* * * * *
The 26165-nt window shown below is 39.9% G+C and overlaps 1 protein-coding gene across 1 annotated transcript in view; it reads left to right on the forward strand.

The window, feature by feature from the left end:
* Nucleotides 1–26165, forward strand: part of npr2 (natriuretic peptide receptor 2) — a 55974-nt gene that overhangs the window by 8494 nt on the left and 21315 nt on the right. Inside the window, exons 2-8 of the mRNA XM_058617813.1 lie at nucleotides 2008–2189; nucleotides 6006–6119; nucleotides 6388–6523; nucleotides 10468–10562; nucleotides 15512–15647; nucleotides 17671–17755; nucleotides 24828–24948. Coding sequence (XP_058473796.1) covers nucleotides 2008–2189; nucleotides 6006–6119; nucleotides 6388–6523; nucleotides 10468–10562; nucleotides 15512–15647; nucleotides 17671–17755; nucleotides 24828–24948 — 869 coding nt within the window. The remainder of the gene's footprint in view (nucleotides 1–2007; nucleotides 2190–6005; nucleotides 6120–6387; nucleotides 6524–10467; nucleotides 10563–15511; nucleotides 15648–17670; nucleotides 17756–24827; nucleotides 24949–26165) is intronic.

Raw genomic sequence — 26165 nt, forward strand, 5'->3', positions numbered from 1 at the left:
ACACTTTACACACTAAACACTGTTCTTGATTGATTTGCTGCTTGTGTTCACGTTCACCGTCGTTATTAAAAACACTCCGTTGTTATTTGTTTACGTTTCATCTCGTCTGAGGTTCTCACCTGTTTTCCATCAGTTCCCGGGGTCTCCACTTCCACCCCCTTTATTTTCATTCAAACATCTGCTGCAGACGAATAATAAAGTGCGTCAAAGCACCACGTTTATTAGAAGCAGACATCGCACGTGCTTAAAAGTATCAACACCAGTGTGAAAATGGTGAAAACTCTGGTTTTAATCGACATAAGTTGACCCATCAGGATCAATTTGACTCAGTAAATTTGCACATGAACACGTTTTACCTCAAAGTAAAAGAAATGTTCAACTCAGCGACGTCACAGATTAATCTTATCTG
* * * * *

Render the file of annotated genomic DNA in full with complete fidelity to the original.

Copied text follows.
The 26165-nt window shown below is 39.9% G+C and overlaps 1 protein-coding gene across 1 annotated transcript in view; it reads left to right on the forward strand.

The window, feature by feature from the left end:
* Nucleotides 1–26165, forward strand: part of npr2 (natriuretic peptide receptor 2) — a 55974-nt gene that overhangs the window by 8494 nt on the left and 21315 nt on the right. Inside the window, exons 2-8 of the mRNA XM_058617813.1 lie at nucleotides 2008–2189; nucleotides 6006–6119; nucleotides 6388–6523; nucleotides 10468–10562; nucleotides 15512–15647; nucleotides 17671–17755; nucleotides 24828–24948. Coding sequence (XP_058473796.1) covers nucleotides 2008–2189; nucleotides 6006–6119; nucleotides 6388–6523; nucleotides 10468–10562; nucleotides 15512–15647; nucleotides 17671–17755; nucleotides 24828–24948 — 869 coding nt within the window. The remainder of the gene's footprint in view (nucleotides 1–2007; nucleotides 2190–6005; nucleotides 6120–6387; nucleotides 6524–10467; nucleotides 10563–15511; nucleotides 15648–17670; nucleotides 17756–24827; nucleotides 24949–26165) is intronic.

Raw genomic sequence — 26165 nt, forward strand, 5'->3', positions numbered from 1 at the left:
ACACTTTACACACTAAACACTGTTCTTGATTGATTTGCTGCTTGTGTTCACGTTCACCGTCGTTATTAAAAACACTCCGTTGTTATTTGTTTACGTTTCATCTCGTCTGAGGTTCTCACCTGTTTTCCATCAGTTCCCGGGGTCTCCACTTCCACCCCCTTTATTTTCATTCAAACATCTGCTGCAGACGAATAATAAAGTGCGTCAAAGCACCACGTTTATTAGAAGCAGACATCGCACGTGCTTAAAAGTATCAACACCAGTGTGAAAATGGTGAAAACTCTGGTTTTAATCGACATAAGTTGACCCATCAGGATCAATTTGACTCAGTAAATTTGCACATGAACACGTTTTACCTCAAAGTAAAAGAAATGTTCAACTCAGCGACGTCACAGATTAATCTTATCTG